June 26, 2020
My Master seminar paper about SMT solving in the theory of bit vectors is now available under Publications.
Due to how real computers are designed, SMT formulas built on unbounded integers aregenerally unsuited for deciding properties on program code and instead, sequences of bits,calledbit vectors, are used to represent machine integers. After establishing a calculus forSMT formulas on such data, this document elaborates on how these can be automaticallydecided by using theflatteningapproach to translate them into propositional logic, which canbe solved by any SAT solver. This approach is extended toincremental flattening, which isable to decide certain types of formulas significantly faster. For these processes, an exemplarily implementation in Haskell is developed, which is finally being used to solve a small CrackMe-challenge as an example application.
July 07, 2018Article on radare.today: Recently, I have been working on improving performance in Cutter, the radare2 GUI, especially when working with larger binaries. One major issue was that almost everything that accessed r2, such as updating the list of functions, strings, etc., was running on the main thread, and thus freezing the UI. While this is barely noticeable with smaller binaries, it can lead to a severe impact on usability for larger ones. The obvious solution for this is to somehow run the work in the background and update the UI when it is done. Unfortunately, r2 was never designed to be multi-threaded. This may intuitively seem like a poor design choice, however there are clear reasons behind it: First, apart from potential speed-up, multi-threading would have almost no practical advantages when accessing r2 from its classic command line interface. And second, ensuring all necessary parts of the code are thread-safe would introduce an enormous additional overhead, possibly even lowering the overall performance.
June 20, 2018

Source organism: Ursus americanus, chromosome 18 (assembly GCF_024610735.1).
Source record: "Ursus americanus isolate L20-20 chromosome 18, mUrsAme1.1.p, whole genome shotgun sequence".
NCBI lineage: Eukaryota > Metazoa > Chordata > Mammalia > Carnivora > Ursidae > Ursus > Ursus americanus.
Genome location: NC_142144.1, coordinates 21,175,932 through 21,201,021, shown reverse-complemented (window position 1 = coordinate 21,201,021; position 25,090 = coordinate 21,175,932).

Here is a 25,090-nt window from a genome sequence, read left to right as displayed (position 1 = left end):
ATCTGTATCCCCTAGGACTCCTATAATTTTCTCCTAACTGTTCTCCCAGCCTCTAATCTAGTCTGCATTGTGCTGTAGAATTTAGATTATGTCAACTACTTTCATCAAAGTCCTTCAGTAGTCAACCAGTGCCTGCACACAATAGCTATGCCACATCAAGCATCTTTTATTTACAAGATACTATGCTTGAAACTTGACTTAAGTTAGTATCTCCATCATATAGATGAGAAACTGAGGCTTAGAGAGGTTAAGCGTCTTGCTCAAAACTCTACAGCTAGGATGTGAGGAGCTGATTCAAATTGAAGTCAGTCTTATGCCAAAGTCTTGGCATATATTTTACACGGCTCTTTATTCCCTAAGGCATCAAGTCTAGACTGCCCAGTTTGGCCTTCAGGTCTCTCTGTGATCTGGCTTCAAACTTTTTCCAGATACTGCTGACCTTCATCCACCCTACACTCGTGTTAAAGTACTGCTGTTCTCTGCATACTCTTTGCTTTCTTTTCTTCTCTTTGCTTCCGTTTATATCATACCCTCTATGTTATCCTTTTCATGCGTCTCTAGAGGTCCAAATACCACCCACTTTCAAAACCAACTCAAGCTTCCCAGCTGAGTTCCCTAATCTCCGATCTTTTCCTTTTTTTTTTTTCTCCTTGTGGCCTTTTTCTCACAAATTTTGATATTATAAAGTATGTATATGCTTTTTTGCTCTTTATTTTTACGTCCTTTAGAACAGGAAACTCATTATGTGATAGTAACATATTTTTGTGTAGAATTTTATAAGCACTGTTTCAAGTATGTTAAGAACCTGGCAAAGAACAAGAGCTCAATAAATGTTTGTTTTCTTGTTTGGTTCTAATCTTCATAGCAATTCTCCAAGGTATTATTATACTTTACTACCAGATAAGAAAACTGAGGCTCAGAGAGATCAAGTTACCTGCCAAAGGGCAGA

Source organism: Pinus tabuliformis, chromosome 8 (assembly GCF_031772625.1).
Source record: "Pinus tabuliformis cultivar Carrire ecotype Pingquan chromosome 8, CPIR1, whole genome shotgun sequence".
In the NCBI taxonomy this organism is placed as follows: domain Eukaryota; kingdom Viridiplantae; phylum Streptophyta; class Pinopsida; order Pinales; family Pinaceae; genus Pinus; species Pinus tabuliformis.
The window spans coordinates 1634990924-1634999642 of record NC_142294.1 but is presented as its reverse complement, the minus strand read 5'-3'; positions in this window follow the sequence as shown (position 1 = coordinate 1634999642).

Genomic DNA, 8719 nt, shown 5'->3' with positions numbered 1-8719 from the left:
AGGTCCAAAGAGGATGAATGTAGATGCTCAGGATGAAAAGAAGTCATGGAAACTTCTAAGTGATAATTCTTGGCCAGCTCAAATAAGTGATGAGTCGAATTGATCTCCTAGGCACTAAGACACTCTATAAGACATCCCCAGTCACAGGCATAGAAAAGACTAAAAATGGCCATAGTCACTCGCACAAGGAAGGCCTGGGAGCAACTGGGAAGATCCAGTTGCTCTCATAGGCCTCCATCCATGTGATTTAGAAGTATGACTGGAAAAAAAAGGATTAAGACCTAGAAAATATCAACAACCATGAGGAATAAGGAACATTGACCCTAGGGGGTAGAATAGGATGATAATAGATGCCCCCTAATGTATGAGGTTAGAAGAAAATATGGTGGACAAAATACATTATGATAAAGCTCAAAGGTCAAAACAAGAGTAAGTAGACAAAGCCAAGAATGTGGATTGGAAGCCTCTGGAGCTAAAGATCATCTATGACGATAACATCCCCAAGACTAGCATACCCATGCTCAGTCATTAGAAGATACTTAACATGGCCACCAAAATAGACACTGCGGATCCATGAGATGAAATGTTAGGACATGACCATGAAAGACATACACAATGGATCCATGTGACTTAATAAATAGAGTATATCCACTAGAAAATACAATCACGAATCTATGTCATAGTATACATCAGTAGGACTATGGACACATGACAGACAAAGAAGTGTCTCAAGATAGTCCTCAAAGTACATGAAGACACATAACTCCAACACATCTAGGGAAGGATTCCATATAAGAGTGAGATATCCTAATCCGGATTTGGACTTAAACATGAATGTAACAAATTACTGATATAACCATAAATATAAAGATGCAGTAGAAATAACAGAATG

I have recently finished my Bachelor’s Thesis on integrating two different volume lighting methods in Met.3D, a free and open source application for visualizing meteorological simulation data. The thesis is now available under Publications.
This thesis presents the integration of two different volume lighting methods to be used for visualization of meteorological simulation data, in particular cloud data, in Met.3D, an open-source visualization application for meteorological uses. The first method is primarily a visuals-based approach, which simulates single scattering and imitates certain visual phenomena appearing in real-world clouds. The second, while generally requiring more computational effort, is a specific implementation of the photon mapping algorithm and directly simulates multiple scattering by tracing photons through the volume. It takes advantage of the Henyey-Greenstein function in order to be able to only use 3D textures as the data structure of the photon map. We use our implementations of these methods to produce a number of images and analyze them with respect to visual outcome, physical accuracy and performance. In addition, we compare images created with the photon mapping method to results that were generated using MFASIS, a method to simulate radiative transfer of clouds.